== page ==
Concordance of dose-response relationships

Numerous pharmacological studies have reported quantitative dose-response relationships between the dose of non-competitive antagonists and the recorded electrophysiological response of epileptic seizures. See examples for picrotoxin (Newland and Cull-Candy 1992; Ikeda 1998; Stilwell et al. 2006), RDX (Williams et al. 2011) and dieldrin (Babot et al. 2007; Ikeda 1998).

Temporal concordance among the key events and the adverse outcome

Given that the basic mechanism of neuronal excitability is the action potential, a hyperexcitable state can result from many causes including decreased inhibitory neurotransmission (KE2). Moreover, action potentials occur due to depolarization of the neuronal membrane, with membrane depolarization propagating down the axon to induce neurotransmitter release at the axon terminal. The action potential occurs in an all-or-none fashion as a result of local changes in membrane potential brought about by net positive inward ion fluxes. Membrane potential thus varies with the activation of ligand-gated channels, whose conductance is affected by binding to neurotransmitters. For instance, the conductance is decreased (KE1) due to the binding at allosteric sites in the chloride channel of iGABAR by non-competitive blockers (MIE).

Seizure initiation: The hypersynchronous discharges that occur during a seizure may begin in a very discrete region of the cortex and then spread to neighboring regions. Seizure initiation is characterized by two concurrent events: 1) high-frequency bursts of action potentials, and 2) hypersynchronization of a neuronal population. The synchronized bursts from a sufficient number of neurons result in a so-called spike discharge on the EEG (electroencephalogram), i.e., amplified excitatory postsynaptic potential (KE3). At the level of single neurons, epileptiform activity consists of sustained neuronal depolarization resulting in a burst of action potentials, a plateau-like depolarization associated with completion of the action potential burst, and then a rapid repolarization followed by hyperpolarization. This sequence is called the paroxysmal depolarizing shift (KE4).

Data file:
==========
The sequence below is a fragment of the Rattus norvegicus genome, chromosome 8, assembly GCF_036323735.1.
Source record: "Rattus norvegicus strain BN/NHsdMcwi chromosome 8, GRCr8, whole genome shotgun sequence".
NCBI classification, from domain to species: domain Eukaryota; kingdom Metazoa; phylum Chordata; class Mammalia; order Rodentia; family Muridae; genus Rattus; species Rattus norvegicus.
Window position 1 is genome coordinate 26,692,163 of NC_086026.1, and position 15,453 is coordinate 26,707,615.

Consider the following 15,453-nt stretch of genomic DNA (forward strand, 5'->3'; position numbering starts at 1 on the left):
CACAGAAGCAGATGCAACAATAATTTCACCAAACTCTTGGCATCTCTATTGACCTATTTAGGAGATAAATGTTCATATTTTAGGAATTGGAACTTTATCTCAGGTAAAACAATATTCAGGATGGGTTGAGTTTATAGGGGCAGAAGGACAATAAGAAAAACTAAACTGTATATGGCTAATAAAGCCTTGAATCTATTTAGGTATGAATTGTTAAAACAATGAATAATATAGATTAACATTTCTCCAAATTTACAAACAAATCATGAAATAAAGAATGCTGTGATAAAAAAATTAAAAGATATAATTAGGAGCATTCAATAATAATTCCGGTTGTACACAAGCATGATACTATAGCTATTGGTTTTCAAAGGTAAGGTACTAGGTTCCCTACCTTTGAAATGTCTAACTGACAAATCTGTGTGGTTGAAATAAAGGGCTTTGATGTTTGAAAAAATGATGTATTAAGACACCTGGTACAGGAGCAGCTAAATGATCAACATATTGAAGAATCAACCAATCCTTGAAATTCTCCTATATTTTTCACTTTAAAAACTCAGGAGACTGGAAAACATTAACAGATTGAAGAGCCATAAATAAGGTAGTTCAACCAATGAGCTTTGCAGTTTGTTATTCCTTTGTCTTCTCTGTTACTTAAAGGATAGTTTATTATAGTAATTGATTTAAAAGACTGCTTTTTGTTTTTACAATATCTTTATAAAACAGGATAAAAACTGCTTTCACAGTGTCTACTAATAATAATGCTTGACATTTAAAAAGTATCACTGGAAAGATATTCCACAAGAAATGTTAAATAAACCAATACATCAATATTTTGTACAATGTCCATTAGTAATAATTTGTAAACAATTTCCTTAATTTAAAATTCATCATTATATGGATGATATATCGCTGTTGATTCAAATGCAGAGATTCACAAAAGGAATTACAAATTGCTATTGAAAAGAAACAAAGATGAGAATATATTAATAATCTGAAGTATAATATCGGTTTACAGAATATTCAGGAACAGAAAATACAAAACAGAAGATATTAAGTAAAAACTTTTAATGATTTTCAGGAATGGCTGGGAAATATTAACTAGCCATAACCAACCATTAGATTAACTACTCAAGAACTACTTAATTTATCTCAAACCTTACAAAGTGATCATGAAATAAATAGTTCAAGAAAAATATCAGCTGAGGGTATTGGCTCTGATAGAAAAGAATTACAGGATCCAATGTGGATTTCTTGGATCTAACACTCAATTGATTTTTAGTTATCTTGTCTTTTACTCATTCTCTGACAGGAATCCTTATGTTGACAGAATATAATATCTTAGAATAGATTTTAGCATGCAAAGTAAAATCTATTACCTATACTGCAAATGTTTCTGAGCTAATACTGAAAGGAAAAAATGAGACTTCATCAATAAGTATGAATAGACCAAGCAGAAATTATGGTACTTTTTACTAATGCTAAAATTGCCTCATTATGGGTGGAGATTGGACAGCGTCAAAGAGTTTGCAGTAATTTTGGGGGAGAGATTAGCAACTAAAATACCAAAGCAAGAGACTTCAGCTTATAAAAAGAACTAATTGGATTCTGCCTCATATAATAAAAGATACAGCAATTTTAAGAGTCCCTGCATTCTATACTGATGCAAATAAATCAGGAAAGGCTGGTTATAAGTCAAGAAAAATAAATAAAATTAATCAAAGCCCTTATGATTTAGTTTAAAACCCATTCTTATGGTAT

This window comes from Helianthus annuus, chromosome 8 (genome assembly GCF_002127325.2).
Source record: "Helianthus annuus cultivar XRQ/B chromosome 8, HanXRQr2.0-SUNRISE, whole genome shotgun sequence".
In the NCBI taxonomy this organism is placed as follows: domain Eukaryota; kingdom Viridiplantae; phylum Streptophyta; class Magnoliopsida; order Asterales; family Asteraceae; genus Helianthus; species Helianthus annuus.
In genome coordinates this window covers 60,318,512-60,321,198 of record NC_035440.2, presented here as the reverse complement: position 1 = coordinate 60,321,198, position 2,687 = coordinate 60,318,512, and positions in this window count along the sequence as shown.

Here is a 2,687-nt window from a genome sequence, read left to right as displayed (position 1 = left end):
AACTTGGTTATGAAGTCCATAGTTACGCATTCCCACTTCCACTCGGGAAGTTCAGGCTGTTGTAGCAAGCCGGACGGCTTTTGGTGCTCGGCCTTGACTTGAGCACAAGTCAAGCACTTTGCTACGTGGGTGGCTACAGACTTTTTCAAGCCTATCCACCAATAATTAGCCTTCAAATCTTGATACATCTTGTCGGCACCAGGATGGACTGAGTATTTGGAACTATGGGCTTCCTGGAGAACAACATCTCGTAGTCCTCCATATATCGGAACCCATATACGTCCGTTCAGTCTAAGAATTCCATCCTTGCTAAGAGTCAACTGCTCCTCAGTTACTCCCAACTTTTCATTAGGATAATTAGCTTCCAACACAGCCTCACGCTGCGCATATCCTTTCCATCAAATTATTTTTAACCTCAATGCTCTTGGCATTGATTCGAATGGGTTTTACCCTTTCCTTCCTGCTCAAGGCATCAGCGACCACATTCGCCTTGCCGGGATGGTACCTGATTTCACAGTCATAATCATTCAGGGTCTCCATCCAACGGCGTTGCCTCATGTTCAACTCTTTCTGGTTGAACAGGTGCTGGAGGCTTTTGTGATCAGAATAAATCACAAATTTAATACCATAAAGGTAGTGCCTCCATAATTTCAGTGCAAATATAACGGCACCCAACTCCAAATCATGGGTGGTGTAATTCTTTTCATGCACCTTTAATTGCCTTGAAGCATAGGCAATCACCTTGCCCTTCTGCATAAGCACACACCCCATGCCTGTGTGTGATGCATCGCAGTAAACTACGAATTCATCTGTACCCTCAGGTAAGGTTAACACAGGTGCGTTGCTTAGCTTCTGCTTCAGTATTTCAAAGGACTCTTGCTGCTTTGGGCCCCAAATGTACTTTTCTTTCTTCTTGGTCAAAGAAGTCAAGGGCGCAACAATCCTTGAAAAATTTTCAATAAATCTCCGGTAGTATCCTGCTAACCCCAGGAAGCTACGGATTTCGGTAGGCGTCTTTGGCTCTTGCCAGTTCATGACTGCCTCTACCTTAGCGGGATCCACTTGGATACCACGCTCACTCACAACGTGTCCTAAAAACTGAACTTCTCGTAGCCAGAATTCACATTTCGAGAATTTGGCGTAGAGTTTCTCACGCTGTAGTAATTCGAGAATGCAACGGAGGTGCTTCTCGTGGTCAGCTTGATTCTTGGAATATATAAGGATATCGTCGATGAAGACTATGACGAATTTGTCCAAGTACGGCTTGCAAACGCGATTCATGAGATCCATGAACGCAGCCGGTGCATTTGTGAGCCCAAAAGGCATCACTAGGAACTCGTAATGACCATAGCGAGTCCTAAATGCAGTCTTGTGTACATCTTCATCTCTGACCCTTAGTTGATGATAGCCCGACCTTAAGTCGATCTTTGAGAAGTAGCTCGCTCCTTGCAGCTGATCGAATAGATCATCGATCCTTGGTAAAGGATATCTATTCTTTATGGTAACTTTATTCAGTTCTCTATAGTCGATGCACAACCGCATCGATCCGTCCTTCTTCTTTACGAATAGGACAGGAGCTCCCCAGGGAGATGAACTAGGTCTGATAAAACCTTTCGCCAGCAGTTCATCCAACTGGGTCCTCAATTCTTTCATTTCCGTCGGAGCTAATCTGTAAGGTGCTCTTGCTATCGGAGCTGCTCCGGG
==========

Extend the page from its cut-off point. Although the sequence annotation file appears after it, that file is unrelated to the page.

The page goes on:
Seizure propagation (AO), the process by which a partial seizure spreads within the brain, occurs when there is sufficient activation to recruit surrounding neurons. This leads to a loss of surround inhibition and spread of seizure activity into contiguous areas via local cortical connections, and to more distant areas via long association pathways such as the corpus callosum. The propagation of bursting activity is normally prevented by intact hyperpolarization and a region of surrounding inhibition created by inhibitory neurons. With sufficient activation there is a recruitment of surrounding neurons via a number of mechanisms. The above description is excerpted and summarized from Bromfield et al. (2006).

Strength, consistency, and specificity of association of adverse effect and initiating event

Drug- or chemical-induced focal or generalized seizures are not limited to any specific group of chemical structures, neuroreceptors or taxonomy. This AOP addresses a specific group of chemicals that are capable of binding to the picrotoxin convulsant site of iGABARs, leading to epileptic seizures. Literature evidence strongly and consistently supports such a forward association, i.e., binding to the picrotoxin site leads to epileptic seizures (see reviews Gong et al. 2015; Bromfield et al. 2006; Raymond-Delpech et al. 2005; Treiman 2001; Dichter and Ayala 1987). For instance, dose- and time-dependent correlations between picrotoxin site binding by chlorinated pesticides and convulsions were observed in mice (Cole and Casida 1986), whereas poisoning with the organochlorine insecticide endosulfan caused seizure, status epilepticus, or refractory status epilepticus in humans (Durukan et al. 2009; Moon et al. 2017; Moses and Peter 2010; Parbhu et al. 2009; Roberts et al. 2004), and eventually led to the death of a farmer (Roberts et al. 2004) and a toddler (Parbhu et al. 2009).